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Customer Surveys: the key to improving your business

Updated: Dec 15, 2023


The author of this article on customer surveys is Reda.

Author: Reda HADDOU

Date of Publication: 24/06/2022


In order to have a successful digital marketing strategy, it is essential to have all the information about the target audience and the market you are entering. Ignoring this information would mean undertaking a project without knowing the ins and outs. In other words, it means acting in isolation from the realities of the market. Therefore, it is important to gauge the satisfaction of your users and understand your customers. This is where surveys come in as the ultimate marketing weapons.


Polls provide real numbers.

Polls provide real numbers

In the press, polls are used to make articles about more than just the few people quoted in the article. In particular, an article carries much more weight if it talks about an issue affecting the larger population rather than a few people. Exactly the same applies to customer service surveys.


In fact, it is necessary to know whether an angry customer's complaint is an isolated case or whether it is shared by other customers. Similarly, one satisfied customer doesn’t mean that a start-up is on its way to a huge IPO. Hence, surveys can help to assess how representative individual experiences and views are.


Actually, when done well, surveys provide real data on the opinions and behaviors of respondents. This data can then lead to important decisions. For example, the manager of an amateur sports team is more likely to succeed if he can quickly identify problems in a coaching programme by surveying educators and parents.

Surveys provide essential benchmarks

Surveys are commonly used to make particular choices, such as whether to launch a certain advertising campaign or build a new service. However, they are considerably more effective when repeated over time. Indeed, asking the same question repeatedly at different time points, provides a clear view of how things are changing.


For example, the US Census Bureau conducts polls, admittedly, on a huge scale. In particular it is adept at cataloging major demographic changes in the country, such as shifts in ethnic distribution. If the NPS score drops drastically in the second quarter, the Bureau would have its leaders look for explanations and solutions on the issue.

Customer surveys highlight the 'why'

The concept of 'Big Data' is all the rage at the moment. This term largely refers to implicit data. This is data that is derived from observing and analyzing your behavior online and offline. The amount of this kind of data is growing all the time, but it has its flaws, one of which is the lack of explicit data.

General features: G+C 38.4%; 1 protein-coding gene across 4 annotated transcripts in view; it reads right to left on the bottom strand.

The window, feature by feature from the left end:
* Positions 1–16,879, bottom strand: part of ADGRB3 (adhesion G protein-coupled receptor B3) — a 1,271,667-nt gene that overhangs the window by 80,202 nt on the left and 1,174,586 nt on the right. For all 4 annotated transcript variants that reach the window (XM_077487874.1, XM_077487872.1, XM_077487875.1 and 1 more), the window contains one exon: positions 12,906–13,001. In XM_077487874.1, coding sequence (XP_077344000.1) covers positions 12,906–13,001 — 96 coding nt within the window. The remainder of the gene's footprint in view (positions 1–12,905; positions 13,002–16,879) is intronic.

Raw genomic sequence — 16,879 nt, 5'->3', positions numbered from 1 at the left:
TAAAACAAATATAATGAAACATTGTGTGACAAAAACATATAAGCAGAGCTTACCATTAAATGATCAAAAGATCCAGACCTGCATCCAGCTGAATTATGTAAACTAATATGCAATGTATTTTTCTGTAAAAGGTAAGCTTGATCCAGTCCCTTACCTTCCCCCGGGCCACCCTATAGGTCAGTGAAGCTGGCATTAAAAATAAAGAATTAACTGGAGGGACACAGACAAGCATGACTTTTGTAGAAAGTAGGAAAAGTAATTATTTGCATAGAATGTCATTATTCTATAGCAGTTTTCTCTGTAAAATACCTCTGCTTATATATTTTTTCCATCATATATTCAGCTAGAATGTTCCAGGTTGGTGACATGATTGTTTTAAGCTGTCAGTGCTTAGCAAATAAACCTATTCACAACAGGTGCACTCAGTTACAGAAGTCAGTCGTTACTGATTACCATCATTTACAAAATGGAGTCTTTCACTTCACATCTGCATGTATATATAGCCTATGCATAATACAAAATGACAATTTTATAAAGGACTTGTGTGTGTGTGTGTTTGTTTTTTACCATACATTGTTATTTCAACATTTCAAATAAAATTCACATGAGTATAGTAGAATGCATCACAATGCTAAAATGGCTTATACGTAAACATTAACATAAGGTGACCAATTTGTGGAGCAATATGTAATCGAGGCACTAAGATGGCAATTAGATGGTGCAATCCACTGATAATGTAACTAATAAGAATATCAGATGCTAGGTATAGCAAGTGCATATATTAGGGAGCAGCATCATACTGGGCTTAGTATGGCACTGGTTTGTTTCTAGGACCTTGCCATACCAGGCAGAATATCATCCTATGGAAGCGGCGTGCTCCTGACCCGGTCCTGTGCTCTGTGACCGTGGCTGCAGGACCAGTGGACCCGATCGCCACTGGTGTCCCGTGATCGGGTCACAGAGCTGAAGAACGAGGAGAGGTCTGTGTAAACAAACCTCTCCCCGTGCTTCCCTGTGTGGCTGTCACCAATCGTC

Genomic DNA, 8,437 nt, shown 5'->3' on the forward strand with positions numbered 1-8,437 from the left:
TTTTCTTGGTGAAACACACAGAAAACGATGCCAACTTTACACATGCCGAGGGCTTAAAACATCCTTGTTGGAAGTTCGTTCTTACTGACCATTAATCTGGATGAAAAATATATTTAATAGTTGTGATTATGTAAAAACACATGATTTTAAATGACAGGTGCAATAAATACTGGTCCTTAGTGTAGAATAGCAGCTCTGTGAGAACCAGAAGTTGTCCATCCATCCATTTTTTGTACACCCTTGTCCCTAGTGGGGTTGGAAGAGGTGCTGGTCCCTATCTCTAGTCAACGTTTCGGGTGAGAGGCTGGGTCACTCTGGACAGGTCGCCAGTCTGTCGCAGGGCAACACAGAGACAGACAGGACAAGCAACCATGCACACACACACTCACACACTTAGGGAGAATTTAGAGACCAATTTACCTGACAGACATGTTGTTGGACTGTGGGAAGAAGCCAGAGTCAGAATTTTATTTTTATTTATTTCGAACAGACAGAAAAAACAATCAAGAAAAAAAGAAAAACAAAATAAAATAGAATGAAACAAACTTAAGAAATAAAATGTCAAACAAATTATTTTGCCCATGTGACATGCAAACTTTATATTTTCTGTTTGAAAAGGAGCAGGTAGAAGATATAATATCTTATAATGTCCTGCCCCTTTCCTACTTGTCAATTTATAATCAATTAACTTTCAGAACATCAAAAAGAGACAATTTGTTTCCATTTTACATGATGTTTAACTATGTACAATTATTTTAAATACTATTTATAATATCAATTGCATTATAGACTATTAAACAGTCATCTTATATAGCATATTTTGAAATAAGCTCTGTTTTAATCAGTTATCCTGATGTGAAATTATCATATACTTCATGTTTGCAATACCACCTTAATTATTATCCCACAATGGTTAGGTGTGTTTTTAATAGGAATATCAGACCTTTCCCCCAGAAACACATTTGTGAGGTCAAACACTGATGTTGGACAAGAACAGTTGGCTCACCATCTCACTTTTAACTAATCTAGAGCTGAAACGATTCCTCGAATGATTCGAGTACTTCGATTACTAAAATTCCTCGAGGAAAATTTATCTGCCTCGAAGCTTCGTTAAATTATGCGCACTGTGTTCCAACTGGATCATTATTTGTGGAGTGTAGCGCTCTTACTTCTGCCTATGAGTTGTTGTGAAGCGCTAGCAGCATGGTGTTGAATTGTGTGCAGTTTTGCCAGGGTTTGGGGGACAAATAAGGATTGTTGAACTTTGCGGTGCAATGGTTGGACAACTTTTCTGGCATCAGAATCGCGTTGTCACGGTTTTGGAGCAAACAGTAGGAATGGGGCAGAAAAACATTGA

It is important to know the "why" behind customers' purchasing behaviors, and surveys can help do that.

There is a difference between implicit and explicit data obtained from surveys.

Explicit data is needed to complete an algorithm’s reveal. Thus, it serves a specific purpose: to disclose or express information without approximation or ambiguity. In particular, explicit data is usually obtained directly from people through surveys. It is inherently more reliable for understanding the motivations behind customers’ actions. So, an example question that could be used to collect explicit data from a customer is: "Are you buying this product as a gift?”

Customer surveys to give voice

The importance of surveys is perhaps best explained by a book that is not about surveys. In his classic "Exit, Voice, and Loyalty", Princeton economist Albert Hirschman examines the reactions of individuals when confronted with a poor company. Specifically, they can either "defect" and go elsewhere, or "speak up" to express their dissatisfaction and try to change things from within. However, loyalty to a cause or brand has an impact on whether people defect or speak up.


Surveys can give customers a voice, contributing to a company's success.

Hirschman points out that people and companies usually take too long to identify a problem. Indeed, they often wait until they see defects to start acting. Defection is a lagging indicator, and by encouraging talk rather than defection, companies have a better chance of success. This means that a customer who doesn’t hesitate to speak up feels more involved and is less likely to look or buy elsewhere. Hence, speaking up is the best alarm system a company can have.


So, let's start conducting surveys to gather real numbers, establish benchmarks, find out explicit data, and give our customers a voice.


 

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